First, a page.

Monday 5 December 2016

Deprivation trebles among the middle classes, ESRI finds

Laura Larkin

Published 17/11/2016 | 02:30

Social Protection Minister Leo Varadkar said ‘a lot has changed’ since the recession. Photo: Tom Burke
Social Protection Minister Leo Varadkar said ‘a lot has changed’ since the recession. Photo: Tom Burke

Deprivation among the middle classes trebled during the recession.

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New research from the Economic and Social Research Institute (ESRI) examined the 10-year period between 2004 and 2013.

It looked at deprivation levels, which were falling ahead of the recession, and which spiked in the wake of the crash.

Deprivation refers to an inability to afford a range of basics such as food, clothing or home heating.

All social classes suffered from a rise in deprivation during the recession - but it trebled to 14pc of the professional/managerial class by 2013 when compared with the boom years.

Deprivation in the unskilled manual class also increased, from 29pc during the boom to 47pc in 2013.

Despite the increase in deprivation levels among the middle class, they scored well on quality of life measures in 2013.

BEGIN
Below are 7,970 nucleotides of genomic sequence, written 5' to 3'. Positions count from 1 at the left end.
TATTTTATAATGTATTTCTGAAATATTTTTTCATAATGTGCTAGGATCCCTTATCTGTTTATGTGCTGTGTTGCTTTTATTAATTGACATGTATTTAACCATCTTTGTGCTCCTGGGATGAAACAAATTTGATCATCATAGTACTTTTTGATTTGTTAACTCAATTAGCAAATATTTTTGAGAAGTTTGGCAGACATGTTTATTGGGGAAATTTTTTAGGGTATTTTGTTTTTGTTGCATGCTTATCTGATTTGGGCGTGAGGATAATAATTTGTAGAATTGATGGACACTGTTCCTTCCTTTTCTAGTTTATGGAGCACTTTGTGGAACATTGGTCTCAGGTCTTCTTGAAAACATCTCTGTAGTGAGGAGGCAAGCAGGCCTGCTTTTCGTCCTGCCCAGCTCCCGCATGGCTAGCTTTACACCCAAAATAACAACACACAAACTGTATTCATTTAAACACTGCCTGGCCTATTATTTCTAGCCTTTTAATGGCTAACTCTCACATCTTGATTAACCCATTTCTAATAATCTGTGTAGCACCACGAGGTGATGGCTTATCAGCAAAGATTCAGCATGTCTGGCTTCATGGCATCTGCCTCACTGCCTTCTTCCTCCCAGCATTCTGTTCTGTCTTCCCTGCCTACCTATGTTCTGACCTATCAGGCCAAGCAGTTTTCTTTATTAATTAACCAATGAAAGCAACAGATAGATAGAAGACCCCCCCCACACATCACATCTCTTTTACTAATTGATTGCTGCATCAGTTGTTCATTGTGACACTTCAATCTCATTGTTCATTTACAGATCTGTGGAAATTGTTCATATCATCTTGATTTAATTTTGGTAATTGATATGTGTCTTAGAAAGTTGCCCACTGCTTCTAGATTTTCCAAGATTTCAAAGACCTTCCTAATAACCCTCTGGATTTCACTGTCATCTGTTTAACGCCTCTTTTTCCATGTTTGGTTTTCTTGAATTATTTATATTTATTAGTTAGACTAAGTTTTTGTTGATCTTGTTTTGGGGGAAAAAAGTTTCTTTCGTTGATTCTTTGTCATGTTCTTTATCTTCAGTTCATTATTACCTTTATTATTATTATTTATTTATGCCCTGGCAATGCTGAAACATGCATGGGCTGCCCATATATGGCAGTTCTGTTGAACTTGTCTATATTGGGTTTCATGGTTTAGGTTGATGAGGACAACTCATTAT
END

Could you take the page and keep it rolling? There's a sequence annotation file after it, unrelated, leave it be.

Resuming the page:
The research found that 10pc of the professional class experienced quality of life issues such as financial strain, poor health, mental distress, housing quality problems and crowded accommodation.

However, lone parents and families with an adult with disabilities suffered the highest jump in deprivation levels. Those in the most socially disadvantaged class (the manual and unskilled workers) were five times more likely to have multiple quality of life issues.

Social Protection Minister Leo Varadkar was keen to point out that "a lot has changed" in Ireland when he launched the report yesterday.

Fianna Fáil said the research showed the need for social welfare reform for lone parents,

"Lone parents need a social welfare system that reflects the fact that they are parenting alone and supports flexible working arrangements," said its social protection spokesman Willie O'Dea.

Irish Independent

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